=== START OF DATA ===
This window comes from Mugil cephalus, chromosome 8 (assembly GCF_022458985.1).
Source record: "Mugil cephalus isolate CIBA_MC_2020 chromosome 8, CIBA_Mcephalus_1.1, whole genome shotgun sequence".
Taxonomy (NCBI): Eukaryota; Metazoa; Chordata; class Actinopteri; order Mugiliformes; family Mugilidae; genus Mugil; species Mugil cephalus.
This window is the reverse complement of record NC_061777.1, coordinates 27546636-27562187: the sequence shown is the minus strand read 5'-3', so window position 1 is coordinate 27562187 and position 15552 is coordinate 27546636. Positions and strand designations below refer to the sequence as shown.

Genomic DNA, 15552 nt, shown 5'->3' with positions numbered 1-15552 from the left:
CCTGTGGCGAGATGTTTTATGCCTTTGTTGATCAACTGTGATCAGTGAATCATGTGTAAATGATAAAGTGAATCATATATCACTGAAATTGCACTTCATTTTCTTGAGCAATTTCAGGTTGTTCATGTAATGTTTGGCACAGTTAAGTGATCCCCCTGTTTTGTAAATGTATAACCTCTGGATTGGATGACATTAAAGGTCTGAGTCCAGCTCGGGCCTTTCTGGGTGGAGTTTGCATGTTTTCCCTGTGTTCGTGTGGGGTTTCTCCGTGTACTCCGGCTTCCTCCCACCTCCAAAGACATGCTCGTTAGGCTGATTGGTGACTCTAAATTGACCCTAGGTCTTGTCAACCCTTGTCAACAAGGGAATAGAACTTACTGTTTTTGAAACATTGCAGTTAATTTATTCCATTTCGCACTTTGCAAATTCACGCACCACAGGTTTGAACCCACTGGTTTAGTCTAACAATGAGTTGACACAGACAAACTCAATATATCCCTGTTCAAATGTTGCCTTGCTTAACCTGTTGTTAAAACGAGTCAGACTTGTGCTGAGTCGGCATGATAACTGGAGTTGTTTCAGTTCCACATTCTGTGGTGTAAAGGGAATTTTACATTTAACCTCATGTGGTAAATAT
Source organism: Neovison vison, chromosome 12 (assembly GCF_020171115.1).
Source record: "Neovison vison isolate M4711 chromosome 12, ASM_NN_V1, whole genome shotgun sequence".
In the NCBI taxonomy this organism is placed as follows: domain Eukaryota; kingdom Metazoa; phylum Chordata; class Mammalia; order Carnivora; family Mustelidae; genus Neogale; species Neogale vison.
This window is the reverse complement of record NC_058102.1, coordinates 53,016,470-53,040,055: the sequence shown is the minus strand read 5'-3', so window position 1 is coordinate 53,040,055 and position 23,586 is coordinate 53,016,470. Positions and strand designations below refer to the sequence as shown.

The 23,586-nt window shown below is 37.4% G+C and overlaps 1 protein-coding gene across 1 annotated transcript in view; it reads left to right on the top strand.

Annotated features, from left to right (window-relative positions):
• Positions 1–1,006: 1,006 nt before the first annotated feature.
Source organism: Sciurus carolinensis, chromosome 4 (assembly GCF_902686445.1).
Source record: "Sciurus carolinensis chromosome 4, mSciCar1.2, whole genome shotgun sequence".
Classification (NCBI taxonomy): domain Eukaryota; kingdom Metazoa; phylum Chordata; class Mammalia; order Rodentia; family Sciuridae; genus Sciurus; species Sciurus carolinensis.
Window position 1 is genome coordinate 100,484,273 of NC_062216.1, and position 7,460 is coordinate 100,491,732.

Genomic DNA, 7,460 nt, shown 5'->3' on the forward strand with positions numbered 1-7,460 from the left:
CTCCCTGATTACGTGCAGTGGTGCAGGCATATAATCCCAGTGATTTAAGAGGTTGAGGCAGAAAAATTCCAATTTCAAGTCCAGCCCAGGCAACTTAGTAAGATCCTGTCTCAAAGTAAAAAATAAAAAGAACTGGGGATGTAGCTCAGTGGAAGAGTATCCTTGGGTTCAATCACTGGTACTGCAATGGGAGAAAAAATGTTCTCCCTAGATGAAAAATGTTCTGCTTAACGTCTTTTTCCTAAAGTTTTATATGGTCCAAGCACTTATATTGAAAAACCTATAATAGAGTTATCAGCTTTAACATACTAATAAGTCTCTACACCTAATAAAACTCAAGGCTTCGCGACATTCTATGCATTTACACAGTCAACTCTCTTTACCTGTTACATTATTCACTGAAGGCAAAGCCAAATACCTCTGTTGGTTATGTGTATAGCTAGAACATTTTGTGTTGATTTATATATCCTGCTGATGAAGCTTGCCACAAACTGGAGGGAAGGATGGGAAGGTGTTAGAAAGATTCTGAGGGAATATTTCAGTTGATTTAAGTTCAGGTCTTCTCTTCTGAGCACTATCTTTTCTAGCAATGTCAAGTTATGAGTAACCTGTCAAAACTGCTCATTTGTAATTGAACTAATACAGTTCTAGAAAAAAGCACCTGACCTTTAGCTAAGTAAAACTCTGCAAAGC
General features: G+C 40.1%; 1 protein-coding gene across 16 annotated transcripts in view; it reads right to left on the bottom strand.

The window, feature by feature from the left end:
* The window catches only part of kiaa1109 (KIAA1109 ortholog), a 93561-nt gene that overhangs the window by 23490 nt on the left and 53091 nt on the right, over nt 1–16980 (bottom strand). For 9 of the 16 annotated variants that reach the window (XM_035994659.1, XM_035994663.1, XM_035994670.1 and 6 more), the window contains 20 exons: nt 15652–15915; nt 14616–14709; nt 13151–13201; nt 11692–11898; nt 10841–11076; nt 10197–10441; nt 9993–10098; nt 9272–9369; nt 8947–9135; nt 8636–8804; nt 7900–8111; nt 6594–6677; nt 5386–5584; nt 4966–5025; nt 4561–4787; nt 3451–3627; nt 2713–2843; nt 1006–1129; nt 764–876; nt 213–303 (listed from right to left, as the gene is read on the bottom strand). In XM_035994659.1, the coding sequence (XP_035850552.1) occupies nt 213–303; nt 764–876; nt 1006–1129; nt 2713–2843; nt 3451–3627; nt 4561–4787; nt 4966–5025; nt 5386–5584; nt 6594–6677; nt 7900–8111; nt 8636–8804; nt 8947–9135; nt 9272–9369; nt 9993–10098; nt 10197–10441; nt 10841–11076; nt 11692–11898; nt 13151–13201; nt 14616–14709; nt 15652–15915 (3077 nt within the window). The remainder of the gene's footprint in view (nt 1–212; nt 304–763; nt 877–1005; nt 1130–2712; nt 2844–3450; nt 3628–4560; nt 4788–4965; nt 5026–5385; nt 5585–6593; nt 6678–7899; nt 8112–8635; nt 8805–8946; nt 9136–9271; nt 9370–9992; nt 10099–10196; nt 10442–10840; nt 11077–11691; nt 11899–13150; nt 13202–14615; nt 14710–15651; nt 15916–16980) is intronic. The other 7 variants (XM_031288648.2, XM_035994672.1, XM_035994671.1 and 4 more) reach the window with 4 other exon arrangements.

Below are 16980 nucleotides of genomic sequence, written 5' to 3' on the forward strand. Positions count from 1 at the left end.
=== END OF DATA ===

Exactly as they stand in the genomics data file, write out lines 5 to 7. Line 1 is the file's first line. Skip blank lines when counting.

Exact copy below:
Genomic DNA, 15552 nt, shown 5'->3' with positions numbered 1-15552 from the left:
CCTGTGGCGAGATGTTTTATGCCTTTGTTGATCAACTGTGATCAGTGAATCATGTGTAAATGATAAAGTGAATCATATATCACTGAAATTGCACTTCATTTTCTTGAGCAATTTCAGGTTGTTCATGTAATGTTTGGCACAGTTAAGTGATCCCCCTGTTTTGTAAATGTATAACCTCTGGATTGGATGACATTAAAGGTCTGAGTCCAGCTCGGGCCTTTCTGGGTGGAGTTTGCATGTTTTCCCTGTGTTCGTGTGGGGTTTCTCCGTGTACTCCGGCTTCCTCCCACCTCCAAAGACATGCTCGTTAGGCTGATTGGTGACTCTAAATTGACCCTAGGTCTTGTCAACCCTTGTCAACAAGGGAATAGAACTTACTGTTTTTGAAACATTGCAGTTAATTTATTCCATTTCGCACTTTGCAAATTCACGCACCACAGGTTTGAACCCACTGGTTTAGTCTAACAATGAGTTGACACAGACAAACTCAATATATCCCTGTTCAAATGTTGCCTTGCTTAACCTGTTGTTAAAACGAGTCAGACTTGTGCTGAGTCGGCATGATAACTGGAGTTGTTTCAGTTCCACATTCTGTGGTGTAAAGGGAATTTTACATTTAACCTCATGTGGTAAATAT
Source organism: Neovison vison, chromosome 12 (assembly GCF_020171115.1).